himself standing one day at the meeting of two roads, one of which he must needs travel. But as both appeared equally attractive he was unable at first to decide which he should take. Observing them more closely, however, he perceived Hercules. that one was apparently full of obstacles and that it led over barren hills and desert ways straight towards a distant range of mountains. The other wound in and out among the trees, or followed pleasant watercourses through green meadows and shaded dells, and at last disappeared from view. While the young man stood hesitating, two women appeared before him. Both were beautiful; but, while one was adorned with purity, modesty, and discretion, the other was bold and full of blandishments, and meretricious in appearance and dress. The latter, whose name was Pleasure, began at once to persuade him to follow the easier of the two roads, and she promised to lead him through pleasant ways directly to the attainment of every desire. "Come with me," she said, “and yours shall be a life of ease, unvexed with care, and never burdened with labor." Then the other lady, whose name was Virtue, began to speak. She first reminded the young man of his noble ancestry and of his own natural endowments, and told him that the gifts of the gods are bestowed only to those who truly deserve them. "The road which I would have you follow is steep and beset with obstacles, but if you would have eternal fame you must not shun the toil which is necessary for its attainment." Then Pleasure began to dilate upon the difficulties of the road which Virtue would have him follow; but Virtue replied by again admonishing him that there is no true excellence without labor, and that if he would enjoy the favor of Heaven he must make himself worthy of that favor. Thereupon Heracles decided without further hesitation to follow the path to which Virtue pointed him. "The road of labor and of honest effort shall be mine," he cried, "and I will shrink from no task which duty imposes upon me, or which the immortal gods desire me to perform.”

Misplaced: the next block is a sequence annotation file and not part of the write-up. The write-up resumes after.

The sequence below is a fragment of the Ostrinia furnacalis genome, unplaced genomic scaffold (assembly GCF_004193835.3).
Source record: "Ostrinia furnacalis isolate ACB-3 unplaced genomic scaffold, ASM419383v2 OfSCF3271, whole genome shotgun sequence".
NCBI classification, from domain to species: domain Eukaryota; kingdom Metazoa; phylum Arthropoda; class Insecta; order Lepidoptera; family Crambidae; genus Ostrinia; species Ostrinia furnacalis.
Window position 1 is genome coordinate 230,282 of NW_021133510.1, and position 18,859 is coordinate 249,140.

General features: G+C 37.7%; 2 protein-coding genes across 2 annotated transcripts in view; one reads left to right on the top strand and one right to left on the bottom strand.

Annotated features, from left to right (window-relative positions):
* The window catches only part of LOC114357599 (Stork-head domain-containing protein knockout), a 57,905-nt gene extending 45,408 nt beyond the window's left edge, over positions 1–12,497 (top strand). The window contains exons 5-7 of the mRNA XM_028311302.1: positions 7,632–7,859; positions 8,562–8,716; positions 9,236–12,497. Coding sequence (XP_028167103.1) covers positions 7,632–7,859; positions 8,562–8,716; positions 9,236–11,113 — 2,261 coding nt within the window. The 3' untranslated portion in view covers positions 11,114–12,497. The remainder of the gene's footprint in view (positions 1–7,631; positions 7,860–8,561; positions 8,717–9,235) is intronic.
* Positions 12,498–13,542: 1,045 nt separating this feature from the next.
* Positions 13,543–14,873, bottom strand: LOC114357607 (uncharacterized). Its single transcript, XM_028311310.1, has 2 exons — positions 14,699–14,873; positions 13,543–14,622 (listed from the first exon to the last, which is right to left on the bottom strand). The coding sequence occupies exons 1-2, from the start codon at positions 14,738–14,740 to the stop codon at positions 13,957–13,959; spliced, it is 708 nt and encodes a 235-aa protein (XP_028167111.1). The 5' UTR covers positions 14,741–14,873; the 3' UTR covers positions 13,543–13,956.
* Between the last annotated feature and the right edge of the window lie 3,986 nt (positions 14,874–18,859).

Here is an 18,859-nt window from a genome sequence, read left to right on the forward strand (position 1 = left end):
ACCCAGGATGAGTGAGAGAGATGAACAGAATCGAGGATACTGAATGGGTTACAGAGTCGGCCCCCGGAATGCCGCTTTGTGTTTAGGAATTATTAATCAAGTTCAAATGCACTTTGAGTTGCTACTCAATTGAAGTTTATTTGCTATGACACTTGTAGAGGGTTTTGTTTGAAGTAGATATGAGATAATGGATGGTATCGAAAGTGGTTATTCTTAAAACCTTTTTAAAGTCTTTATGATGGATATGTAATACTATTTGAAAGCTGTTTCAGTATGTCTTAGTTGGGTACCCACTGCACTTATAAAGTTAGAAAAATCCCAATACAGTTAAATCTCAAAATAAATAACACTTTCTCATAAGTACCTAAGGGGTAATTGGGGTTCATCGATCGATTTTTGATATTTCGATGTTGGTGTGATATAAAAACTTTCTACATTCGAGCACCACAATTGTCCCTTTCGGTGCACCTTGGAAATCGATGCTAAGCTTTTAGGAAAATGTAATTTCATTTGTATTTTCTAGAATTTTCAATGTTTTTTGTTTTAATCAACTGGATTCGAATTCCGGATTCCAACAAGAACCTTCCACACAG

The literature of our Anglo-Saxon ancestors is particularly rich in allegory. Crude and childish notions, facts imperfectly understood, current superstitions, fanciful interpretations of natural phenomena, are all curiously commingled in stories manifestly designed to illustrate religious or moral truths. The allegory of the "Phoenix," probably the work of the Northumbrian Anglo-Saxon Allegories. poet Cynewulf, is a poem of no little beauty, grace, and harmony, in which the writer portrays, under the similitude of a phonix, the life, trials, and triumphs of the faithful Christian. Although doubtless suggested by the Latin poem, "Carmen de Phoenice," of